For people who know education, this is shocking, but there are people who probably are not convinced by my explanation that these should be more correlated if the formulas truly measured learning. Some might think that this really just means that just like there are people who are better at math than language arts and vice versa, there are teachers who are better at teaching math than language arts and vice versa.
So I ran a different experiment for those who still aren’t convinced. There is another scenario where a teacher got multiple ratings in the same year. This is when a middle school math or language arts teacher teaches multiple grades in the same year. So, for example, there is a teacher at M.S. 35 who taught 6th grade and 7th grade math. As these scores are supposed to measure how well you advanced the kids that were in your class, regardless of their starting point, one would certainly expect a teacher to get approximately the same score on how well they taught 6th grade math and 7th grade math. Maybe you could argue that some teachers are much better at teaching language arts than math, but it would take a lot to try to convince someone that some teachers are much better at teaching 6th grade math than 7th grade math. But when I went to the data report for M.S. 35 I found that while this teacher scored 97 out of 100 for 6th grade math, she only scored a 6 out of 100 for 7th grade math.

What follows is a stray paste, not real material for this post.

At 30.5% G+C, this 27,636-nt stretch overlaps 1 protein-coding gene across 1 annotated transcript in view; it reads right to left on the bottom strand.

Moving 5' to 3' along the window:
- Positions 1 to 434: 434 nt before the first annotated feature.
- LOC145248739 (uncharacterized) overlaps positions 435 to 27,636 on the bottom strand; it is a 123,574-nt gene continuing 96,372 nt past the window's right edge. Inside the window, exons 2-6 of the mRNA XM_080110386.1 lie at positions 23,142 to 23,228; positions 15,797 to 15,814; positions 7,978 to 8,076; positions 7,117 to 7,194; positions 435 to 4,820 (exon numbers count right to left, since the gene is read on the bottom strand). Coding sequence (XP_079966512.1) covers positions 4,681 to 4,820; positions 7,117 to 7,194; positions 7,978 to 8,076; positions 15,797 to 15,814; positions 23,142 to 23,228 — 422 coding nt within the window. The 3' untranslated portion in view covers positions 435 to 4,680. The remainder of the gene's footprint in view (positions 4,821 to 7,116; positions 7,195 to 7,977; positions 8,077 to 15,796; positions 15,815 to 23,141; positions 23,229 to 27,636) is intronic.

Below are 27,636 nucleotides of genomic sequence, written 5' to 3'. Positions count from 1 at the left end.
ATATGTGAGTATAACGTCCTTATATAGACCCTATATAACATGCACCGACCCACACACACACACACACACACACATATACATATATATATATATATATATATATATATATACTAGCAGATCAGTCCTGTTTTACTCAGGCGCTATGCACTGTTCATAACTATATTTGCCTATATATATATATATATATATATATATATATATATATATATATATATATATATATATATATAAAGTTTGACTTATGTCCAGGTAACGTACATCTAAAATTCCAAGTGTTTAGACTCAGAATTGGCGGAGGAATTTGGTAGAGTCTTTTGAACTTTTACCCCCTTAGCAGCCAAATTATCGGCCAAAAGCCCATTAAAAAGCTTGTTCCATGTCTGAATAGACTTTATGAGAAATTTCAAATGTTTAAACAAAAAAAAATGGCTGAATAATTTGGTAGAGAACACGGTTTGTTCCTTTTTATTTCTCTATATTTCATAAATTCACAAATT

Again, I investigated to see if this was just a bizarre outlier. It wasn’t. In fact, the spreads were even worse for teachers teaching one subject to multiple grades than they were for teaching different subjects to the same grade.
Rated each year as “exceeding expectations,” she showed positive value-added scores in most subjects every year, except for the year she taught 4th grade, when English-language learners, or ELLs, are mainstreamed in Houston. The pattern of lower scores in classes with large numbers of ELLs is well known. As another teacher said: “I’m scared I might lose my job if I teach in an [ELL] transition-grade level, because my scores are going to drop, and I’m scared I’m going to get fired.” When teachers avoid these classes, high-need students are increasingly taught by less effective novices.
Correlation between 2007-08 and 2008-09 value added
Grade 4 0.48 0.24
Grade 5 0.45 0.33
Grade 6 0.62 0.24
Grade 7 0.50 0.20
Grade 8 0.59 0.24
Correlation between math and ELA value added, same teachers
2008-09 value added Multi-year value added
Grade 4 0.52 0.55
Grade 5 0.39 0.49
Grade 6 0.41 0.48
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